This morning I was briefly looking over some of Rushdie's essays from the 1980s. Some of the strongest work excoriated the policies of Prime Minister Margaret Thatcher and indicted the pervasiveness of "institutionalized racism" in British society. Two essays in particular stand out, "The New Empire Within Britain," and "Home Front." Both are published in Imaginary Homelands: Essays and Criticism, 1981-1991. (Another great essay from that collection is "Outside the Whale" -- required reading, though on a slightly different topic. And see this NYT review of the collection as a whole from 1991.)

Here is a long quote from "The New Empire Within Britain" (1982):

[L]et me quote from Margaret Thatcher's speech at Cheltneham on the third of July, her famous victory address: 'We have learned something about ourselves, a lesson we desperately need to learn. When we started out, there were the waverers and the fainthears . . . The people who thought we could no longer do the great things which we once did . . . that we could never again be what we were. Ther were those who would not admit it . . . but--in their heart of hearts--they too had their secret fears that it was true: that Britain was no longer the nation that had built an Empire and ruled a quarter of the world. Well, they were wrong.'

There are several interesting aspects to this speech. Remember that it was made by a triumphant Prime Minister at the peak of her popuolarity; a Prime Minister who could claim with complete credibility to be speaking for an overwhelming majority of the elctorate, and who, as even her detractors must admit, has a considerable gift for assessing the national mood. Now if such a leader at such a time felt able to invoke the spirit of imperialism, it was because she knew how central that spirit is to the self-image of white Britons of all classes. I say white Britons because it's clear that Mrs Thatcher wasn't addressing the two million or so blacks, who don't feel quite like that about the Empire. So even her use of the word 'we' was an act of racial exclusion, like her other well-known speech about the fear of being 'swamped' by immigrants. With such leaders, it's not surprising that the British are slow to learn the real lessons of their past.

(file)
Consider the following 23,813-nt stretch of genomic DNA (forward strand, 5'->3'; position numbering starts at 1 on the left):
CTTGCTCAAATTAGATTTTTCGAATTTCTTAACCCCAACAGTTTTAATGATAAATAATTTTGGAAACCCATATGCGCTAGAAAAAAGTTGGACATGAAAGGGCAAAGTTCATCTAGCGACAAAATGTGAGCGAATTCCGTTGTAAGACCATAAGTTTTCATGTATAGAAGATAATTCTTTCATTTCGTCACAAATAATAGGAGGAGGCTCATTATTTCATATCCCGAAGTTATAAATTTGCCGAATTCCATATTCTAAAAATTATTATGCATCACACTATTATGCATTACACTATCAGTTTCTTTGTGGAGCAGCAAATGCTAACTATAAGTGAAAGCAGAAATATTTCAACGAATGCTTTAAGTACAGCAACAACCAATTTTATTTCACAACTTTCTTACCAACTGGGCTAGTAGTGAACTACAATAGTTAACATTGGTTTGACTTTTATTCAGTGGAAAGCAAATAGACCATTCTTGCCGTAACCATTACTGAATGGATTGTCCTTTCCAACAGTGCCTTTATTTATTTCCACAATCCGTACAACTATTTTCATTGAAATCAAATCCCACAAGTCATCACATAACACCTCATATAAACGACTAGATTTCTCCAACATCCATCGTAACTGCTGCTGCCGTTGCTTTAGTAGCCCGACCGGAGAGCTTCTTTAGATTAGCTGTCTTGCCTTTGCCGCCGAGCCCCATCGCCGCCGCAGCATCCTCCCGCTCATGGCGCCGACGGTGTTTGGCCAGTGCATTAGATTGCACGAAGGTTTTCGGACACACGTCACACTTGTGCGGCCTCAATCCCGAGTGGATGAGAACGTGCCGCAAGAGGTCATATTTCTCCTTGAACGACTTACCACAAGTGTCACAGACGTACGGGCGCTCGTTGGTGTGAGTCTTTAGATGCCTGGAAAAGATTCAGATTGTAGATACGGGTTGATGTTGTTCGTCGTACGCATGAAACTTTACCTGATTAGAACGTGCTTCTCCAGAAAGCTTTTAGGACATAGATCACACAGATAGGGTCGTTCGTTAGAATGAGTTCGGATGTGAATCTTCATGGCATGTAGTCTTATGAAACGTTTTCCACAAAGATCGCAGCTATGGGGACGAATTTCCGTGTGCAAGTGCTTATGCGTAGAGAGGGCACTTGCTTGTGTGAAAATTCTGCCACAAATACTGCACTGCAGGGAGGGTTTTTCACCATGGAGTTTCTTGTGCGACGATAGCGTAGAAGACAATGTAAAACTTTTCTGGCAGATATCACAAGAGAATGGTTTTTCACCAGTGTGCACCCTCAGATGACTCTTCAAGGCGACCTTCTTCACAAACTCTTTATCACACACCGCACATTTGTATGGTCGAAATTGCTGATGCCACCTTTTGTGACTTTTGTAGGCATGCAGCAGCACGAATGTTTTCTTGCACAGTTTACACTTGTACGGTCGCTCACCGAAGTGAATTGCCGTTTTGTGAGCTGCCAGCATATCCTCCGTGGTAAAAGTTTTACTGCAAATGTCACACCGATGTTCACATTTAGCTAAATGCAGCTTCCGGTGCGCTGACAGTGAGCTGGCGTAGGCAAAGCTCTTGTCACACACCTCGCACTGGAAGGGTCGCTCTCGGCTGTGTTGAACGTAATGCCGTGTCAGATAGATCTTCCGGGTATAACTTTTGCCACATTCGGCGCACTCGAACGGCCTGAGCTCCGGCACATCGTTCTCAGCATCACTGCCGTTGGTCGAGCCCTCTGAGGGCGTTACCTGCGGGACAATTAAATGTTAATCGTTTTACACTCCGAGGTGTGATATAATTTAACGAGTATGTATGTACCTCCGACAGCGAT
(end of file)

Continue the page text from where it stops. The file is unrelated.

Let me repeat what I said at the beginning: Britain isn't Nazi Germany. The British Empire isn't the Third Reich. But in Germany, after the fall of Hitler, heroic attempts were made by many people to purify German though and the German language of the pollution of Nazism. Such acts of cleansing are occasionally necessary in every society. But British thought, British society, has never been cleansed of the filth of imperialism. It's still there, breeding lice and vermin, waiting for unscrupulous people to exploit it for their own ends. (Read the whole thing)

That was Rushdie in 1982: "British society has never been cleansed of the filth of imperialism." And it's by no means the only strong statement he makes about racism and imperialism in "The New Empire Within Britain"; he also goes after the legal system, the police, and the clearly racist quotas the British had enacted in the immigration policy to reduce the number of black and brown immigrants coming to Britain from former colonies.